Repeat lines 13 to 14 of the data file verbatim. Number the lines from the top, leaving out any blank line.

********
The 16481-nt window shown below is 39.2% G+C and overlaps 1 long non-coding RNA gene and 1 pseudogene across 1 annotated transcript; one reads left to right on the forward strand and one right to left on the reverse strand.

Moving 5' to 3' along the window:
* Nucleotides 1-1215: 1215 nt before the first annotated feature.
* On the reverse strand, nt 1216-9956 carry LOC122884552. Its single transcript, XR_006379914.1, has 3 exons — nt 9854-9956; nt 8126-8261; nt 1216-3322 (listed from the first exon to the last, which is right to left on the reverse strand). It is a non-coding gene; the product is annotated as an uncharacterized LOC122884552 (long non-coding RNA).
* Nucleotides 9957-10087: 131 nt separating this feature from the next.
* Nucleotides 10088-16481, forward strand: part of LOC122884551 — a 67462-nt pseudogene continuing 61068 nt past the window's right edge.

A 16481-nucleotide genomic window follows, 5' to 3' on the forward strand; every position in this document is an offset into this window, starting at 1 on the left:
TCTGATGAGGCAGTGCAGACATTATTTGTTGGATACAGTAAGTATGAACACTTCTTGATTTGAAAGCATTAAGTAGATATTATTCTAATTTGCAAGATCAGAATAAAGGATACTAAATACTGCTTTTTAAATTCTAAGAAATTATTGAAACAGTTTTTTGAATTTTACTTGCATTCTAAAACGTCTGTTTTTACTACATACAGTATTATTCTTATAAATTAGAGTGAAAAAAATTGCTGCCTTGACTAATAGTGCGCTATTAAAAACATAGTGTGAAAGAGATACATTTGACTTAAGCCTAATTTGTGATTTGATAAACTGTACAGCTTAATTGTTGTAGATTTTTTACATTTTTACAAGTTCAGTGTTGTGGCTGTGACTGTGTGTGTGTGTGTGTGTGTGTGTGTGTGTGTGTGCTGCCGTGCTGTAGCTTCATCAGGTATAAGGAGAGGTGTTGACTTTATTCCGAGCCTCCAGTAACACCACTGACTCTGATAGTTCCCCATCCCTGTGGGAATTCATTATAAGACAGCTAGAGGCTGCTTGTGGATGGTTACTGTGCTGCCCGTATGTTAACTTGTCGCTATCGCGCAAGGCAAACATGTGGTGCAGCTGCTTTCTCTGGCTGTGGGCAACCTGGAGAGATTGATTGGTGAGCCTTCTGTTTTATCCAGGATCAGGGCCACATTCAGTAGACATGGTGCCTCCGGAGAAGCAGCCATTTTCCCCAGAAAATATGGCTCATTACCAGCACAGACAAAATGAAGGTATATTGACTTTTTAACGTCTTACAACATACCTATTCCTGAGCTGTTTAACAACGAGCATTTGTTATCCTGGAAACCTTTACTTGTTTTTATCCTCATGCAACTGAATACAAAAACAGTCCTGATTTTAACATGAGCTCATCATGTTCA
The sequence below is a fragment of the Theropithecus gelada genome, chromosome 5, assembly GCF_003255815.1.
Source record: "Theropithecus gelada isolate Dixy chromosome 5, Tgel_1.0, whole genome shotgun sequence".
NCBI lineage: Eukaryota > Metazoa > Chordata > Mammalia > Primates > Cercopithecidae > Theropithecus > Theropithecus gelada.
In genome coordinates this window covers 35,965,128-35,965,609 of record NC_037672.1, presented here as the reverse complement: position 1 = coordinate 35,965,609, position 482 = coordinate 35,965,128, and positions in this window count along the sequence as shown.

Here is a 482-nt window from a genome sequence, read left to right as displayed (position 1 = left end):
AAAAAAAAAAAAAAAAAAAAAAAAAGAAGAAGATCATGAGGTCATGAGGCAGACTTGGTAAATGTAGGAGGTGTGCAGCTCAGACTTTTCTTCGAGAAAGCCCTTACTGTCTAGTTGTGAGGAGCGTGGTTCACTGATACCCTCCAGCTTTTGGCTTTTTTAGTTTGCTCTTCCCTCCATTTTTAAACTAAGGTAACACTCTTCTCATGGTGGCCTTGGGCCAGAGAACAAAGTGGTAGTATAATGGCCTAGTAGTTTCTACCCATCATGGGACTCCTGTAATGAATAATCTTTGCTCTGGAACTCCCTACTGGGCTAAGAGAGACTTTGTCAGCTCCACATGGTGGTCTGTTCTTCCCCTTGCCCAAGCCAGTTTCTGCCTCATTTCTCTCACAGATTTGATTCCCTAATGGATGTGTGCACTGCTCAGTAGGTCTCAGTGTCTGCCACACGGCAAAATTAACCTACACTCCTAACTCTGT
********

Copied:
Here is a 482-nt window from a genome sequence, read left to right as displayed (position 1 = left end):
AAAAAAAAAAAAAAAAAAAAAAAAAGAAGAAGATCATGAGGTCATGAGGCAGACTTGGTAAATGTAGGAGGTGTGCAGCTCAGACTTTTCTTCGAGAAAGCCCTTACTGTCTAGTTGTGAGGAGCGTGGTTCACTGATACCCTCCAGCTTTTGGCTTTTTTAGTTTGCTCTTCCCTCCATTTTTAAACTAAGGTAACACTCTTCTCATGGTGGCCTTGGGCCAGAGAACAAAGTGGTAGTATAATGGCCTAGTAGTTTCTACCCATCATGGGACTCCTGTAATGAATAATCTTTGCTCTGGAACTCCCTACTGGGCTAAGAGAGACTTTGTCAGCTCCACATGGTGGTCTGTTCTTCCCCTTGCCCAAGCCAGTTTCTGCCTCATTTCTCTCACAGATTTGATTCCCTAATGGATGTGTGCACTGCTCAGTAGGTCTCAGTGTCTGCCACACGGCAAAATTAACCTACACTCCTAACTCTGT